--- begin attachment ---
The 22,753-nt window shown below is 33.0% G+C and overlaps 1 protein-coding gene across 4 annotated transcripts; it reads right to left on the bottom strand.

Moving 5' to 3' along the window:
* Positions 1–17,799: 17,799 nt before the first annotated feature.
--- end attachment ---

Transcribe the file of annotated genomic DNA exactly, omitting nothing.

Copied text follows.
The 22,753-nt window shown below is 33.0% G+C and overlaps 1 protein-coding gene across 4 annotated transcripts; it reads right to left on the bottom strand.

Moving 5' to 3' along the window:
* Positions 1–17,799: 17,799 nt before the first annotated feature.